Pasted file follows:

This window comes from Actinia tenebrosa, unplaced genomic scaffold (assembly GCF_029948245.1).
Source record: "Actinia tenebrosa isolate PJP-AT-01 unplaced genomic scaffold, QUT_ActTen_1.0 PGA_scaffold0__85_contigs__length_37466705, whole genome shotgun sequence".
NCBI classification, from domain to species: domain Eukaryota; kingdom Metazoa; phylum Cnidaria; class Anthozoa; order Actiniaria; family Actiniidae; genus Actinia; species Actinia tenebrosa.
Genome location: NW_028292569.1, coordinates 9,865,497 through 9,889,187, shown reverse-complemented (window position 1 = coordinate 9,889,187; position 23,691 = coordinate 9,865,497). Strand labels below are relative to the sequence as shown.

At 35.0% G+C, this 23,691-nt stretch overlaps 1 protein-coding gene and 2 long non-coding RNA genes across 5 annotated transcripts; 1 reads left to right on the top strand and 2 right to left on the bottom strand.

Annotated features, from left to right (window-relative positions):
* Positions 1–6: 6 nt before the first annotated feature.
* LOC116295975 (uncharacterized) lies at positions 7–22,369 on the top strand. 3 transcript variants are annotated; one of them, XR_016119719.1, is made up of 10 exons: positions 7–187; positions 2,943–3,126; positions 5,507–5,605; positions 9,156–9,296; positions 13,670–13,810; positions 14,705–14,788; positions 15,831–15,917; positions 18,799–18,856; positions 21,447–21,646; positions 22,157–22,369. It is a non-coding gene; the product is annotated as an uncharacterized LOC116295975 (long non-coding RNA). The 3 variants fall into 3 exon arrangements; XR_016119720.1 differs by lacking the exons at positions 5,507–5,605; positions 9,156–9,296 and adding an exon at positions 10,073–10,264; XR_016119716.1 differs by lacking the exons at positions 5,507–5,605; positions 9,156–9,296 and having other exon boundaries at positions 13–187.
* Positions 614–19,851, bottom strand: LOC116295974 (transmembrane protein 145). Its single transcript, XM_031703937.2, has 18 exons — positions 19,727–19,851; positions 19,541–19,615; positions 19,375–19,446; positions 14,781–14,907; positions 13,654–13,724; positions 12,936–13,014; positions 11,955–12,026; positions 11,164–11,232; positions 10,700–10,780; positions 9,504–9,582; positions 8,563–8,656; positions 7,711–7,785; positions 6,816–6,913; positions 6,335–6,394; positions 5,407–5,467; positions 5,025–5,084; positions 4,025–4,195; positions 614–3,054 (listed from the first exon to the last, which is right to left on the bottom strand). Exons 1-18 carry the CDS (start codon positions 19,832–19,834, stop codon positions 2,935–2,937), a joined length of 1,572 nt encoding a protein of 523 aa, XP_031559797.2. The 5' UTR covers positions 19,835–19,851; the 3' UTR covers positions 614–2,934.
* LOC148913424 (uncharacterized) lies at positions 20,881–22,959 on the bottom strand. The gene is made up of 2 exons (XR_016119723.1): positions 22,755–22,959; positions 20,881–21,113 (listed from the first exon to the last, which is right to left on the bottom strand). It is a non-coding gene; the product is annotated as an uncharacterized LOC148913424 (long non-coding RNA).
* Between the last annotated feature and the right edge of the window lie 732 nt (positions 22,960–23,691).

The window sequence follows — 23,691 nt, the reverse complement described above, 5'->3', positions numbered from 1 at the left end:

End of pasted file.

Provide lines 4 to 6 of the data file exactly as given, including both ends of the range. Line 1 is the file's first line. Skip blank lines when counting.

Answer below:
Genome location: NW_028292569.1, coordinates 9,865,497 through 9,889,187, shown reverse-complemented (window position 1 = coordinate 9,889,187; position 23,691 = coordinate 9,865,497). Strand labels below are relative to the sequence as shown.

At 35.0% G+C, this 23,691-nt stretch overlaps 1 protein-coding gene and 2 long non-coding RNA genes across 5 annotated transcripts; 1 reads left to right on the top strand and 2 right to left on the bottom strand.

Annotated features, from left to right (window-relative positions):